I’m thrilled to introduce to everyone a new guest poster! I have converted another of my book loving friends/family to writing posts for me, mwahaha!! Better yet, Stochastic read and wrote a review of Destiny Binds, so now you get a whole new perspective on this awesome book!
Stochastic: Those of us who collect eclectic, pithy first sentences will just love this one: “John Davis smells like Play-Doh”. Ya gotta love it. It’s nice to laugh out load at the first sentence of a new book. This first sentence promises an interesting and engaging writing style, and with her first novel, new author Tammy Blackwell makes good on the promise. This must be why I so enjoyed the first third of the book, as I am neither a nascent young female adult, nor filled with angst over hot guys. I enjoyed the rest of the book, too, but for very different reasons.
Goodreads | Amazon
Title: Destiny Binds
Author: Tammy Blackwell
Pages: 222 (Kindle)
Genre-ish: Young-adult urban fantasy (perhaps “rural fantasy” is more fitting)
Rating: ★★★★☆- Compelling, a couple of warnings
Setting: Rural high-school and adjacent small towns and woods. The protagonist is wholly unaware of the supernatural nature of her universe.
Premise: Scout Donovan is high-school girl in her senior year — granted, an interesting girl, but relegated to the losers’ table at lunch — with a popular but overprotective brother (Jase), a precocious little sister (Angel), and a beautiful but overweight best friend (Tally). Alex Cole is the hot new guy, deemed off-limits to Scout by her brother and his best friend and cousin (Charlie). As Scout tries desperately to convince herself that she is in love with neither Alex nor Charlie, we have the makings of a lovers’ triangle, and the first third of the Destiny Binds reads much like a high-school girl’s diary, which I understand is pretty typical for the genre. For the first third of the book, there is no hint of the supernatural stuff implicit in the book’s title. All the while, author Blackwell is setting-up dominoes in a spectacular pattern. She does this in a subtle way, concealing aspects of her protagonist: she is, in fact, sharper and more dynamic than your average teenager, as is her little sister. In fact, none of the characters are who they at first seem to be. Moreover, readers will discover certain schemes only after they reach fruition, and sometimes well afterward. The first domino falls almost exactly a third of the way into the book, when the story begins to gradually transform from a diary to a love story and a gripping urban fantasy.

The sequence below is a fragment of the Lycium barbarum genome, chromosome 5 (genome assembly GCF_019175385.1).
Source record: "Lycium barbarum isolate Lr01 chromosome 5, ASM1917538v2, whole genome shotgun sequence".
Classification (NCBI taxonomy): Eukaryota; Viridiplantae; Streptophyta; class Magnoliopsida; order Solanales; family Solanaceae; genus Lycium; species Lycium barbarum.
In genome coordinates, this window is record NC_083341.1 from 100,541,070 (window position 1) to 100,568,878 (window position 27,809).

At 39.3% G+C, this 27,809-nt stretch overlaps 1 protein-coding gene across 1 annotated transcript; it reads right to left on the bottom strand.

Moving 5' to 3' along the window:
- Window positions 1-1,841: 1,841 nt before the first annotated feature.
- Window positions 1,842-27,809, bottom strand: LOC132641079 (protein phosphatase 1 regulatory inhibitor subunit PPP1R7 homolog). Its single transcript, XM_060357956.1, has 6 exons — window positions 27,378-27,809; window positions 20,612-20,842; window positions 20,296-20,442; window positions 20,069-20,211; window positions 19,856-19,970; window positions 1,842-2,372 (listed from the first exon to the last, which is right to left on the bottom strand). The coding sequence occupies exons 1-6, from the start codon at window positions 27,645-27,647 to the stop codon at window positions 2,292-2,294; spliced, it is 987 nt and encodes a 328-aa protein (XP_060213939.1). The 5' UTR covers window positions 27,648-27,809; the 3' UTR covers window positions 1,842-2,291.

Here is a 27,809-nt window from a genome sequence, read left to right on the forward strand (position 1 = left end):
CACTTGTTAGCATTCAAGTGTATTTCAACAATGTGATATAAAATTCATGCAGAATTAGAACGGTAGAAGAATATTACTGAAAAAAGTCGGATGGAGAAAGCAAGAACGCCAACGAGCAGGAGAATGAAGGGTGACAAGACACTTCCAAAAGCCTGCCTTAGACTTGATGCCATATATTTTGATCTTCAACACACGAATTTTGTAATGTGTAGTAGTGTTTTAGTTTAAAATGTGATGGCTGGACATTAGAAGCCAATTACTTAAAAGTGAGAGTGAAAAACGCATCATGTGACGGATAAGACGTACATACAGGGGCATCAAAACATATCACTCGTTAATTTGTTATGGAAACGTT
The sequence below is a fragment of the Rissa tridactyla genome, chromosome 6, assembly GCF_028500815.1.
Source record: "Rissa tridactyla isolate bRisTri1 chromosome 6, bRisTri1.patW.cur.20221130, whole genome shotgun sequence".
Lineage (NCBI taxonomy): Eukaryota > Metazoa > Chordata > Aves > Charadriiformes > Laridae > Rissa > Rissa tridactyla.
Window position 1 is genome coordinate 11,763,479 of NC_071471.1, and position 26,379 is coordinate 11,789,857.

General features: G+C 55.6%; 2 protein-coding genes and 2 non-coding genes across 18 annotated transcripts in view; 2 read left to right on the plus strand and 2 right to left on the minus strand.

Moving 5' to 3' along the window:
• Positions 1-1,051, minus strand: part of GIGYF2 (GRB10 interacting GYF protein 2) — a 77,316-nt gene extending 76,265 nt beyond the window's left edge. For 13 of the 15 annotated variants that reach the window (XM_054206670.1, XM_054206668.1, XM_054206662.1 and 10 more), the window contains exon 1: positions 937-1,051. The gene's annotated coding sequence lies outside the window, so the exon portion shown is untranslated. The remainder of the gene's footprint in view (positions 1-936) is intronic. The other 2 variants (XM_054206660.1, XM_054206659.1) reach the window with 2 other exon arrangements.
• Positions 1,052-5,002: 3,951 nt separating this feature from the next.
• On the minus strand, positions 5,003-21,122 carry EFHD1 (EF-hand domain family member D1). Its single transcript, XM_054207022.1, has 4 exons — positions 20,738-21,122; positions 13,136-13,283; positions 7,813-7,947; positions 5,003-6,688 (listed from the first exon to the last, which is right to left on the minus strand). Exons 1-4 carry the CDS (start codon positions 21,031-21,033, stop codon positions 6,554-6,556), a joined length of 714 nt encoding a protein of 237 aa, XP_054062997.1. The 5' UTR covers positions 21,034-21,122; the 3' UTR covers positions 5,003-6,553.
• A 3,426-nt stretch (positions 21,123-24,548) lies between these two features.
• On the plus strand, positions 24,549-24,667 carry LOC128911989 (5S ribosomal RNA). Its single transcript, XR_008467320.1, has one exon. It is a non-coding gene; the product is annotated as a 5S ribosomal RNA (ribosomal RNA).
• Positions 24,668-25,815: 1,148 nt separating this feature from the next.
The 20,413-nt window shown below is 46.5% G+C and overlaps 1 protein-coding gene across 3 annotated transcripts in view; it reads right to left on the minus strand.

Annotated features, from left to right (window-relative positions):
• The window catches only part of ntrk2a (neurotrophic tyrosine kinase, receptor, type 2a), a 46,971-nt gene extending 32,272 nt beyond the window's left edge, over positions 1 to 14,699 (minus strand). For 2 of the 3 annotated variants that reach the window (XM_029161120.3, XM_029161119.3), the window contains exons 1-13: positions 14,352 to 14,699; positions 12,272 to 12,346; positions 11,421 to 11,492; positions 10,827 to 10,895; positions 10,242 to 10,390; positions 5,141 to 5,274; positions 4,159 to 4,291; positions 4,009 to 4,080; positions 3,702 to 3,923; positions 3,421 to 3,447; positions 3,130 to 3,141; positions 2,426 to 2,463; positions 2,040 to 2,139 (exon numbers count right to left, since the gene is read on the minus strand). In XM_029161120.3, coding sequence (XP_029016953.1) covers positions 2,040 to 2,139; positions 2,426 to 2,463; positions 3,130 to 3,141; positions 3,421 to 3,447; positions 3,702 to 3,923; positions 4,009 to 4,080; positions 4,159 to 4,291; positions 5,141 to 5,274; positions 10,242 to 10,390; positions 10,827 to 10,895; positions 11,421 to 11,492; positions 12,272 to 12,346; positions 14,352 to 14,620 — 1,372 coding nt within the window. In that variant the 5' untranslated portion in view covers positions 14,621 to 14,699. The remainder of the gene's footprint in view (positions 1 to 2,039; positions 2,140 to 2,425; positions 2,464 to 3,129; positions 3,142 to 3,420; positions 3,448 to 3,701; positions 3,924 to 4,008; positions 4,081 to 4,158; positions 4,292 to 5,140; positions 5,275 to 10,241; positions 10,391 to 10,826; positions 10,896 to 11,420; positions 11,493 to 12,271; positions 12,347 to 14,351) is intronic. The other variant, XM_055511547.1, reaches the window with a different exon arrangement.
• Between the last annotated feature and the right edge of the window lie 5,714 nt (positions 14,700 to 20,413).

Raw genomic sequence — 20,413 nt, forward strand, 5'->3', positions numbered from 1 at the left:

- Tammy Blackwell writes in an engaging and dryly amusing style. This may be her first novel, but Blackwell must be a seasoned writer.
- The character development is fantastic. Each of Jase, Charles, Tally, and Alex are shown, by slow turns, to be in no way at all whom they at first appeared to be. Even the annoying little sister isn’t who you think she is. Neither is Scout, and for her part, she is forced to adapt to each startling revelation.
- Your brain will be sharply tweaked by the wholly-unexpected climax and conclusion of Destiny Binds.
- For the first third of the book, characters appear to react more than they act, with the result that the book feels more like a diary than a story. This is more a weakness of the genre, to which authors of young-adult fiction must apparently adhere in order to sell their books to young adults. So it must be forgiven -especially in light of later revelations of hidden motives, actions, and dynamics of which Blackwell initially, and carefully, no more than hints.
- Destiny Binds’ angsty teenage lovers’ triangle, with two hot guys and a young, confused female protagonist, is a templated theme that’s felt hackneyed ever since Twilight — although, to my enduring horror, I love it. So do many angsty high school girls, I’m sure, which must explain why the template continues to be successful.
I keep finding myself defending authors of what are essentially young-adult romances. Or rather, urban fantasy with young-adult-romance themes. In undertaking such a book, Blackwell must write to her target audience. As a new author, it is especially important for Blackwell to demonstrate that she knows how to write within the constraints of her genre. Blackwell clearly understands how to do this. With Destiny Binds, she has written a solid love story and fantasy, and wrapped it in trappings that will appeal to young adults. And to people like me, who are a little embarrassed to like such stories.
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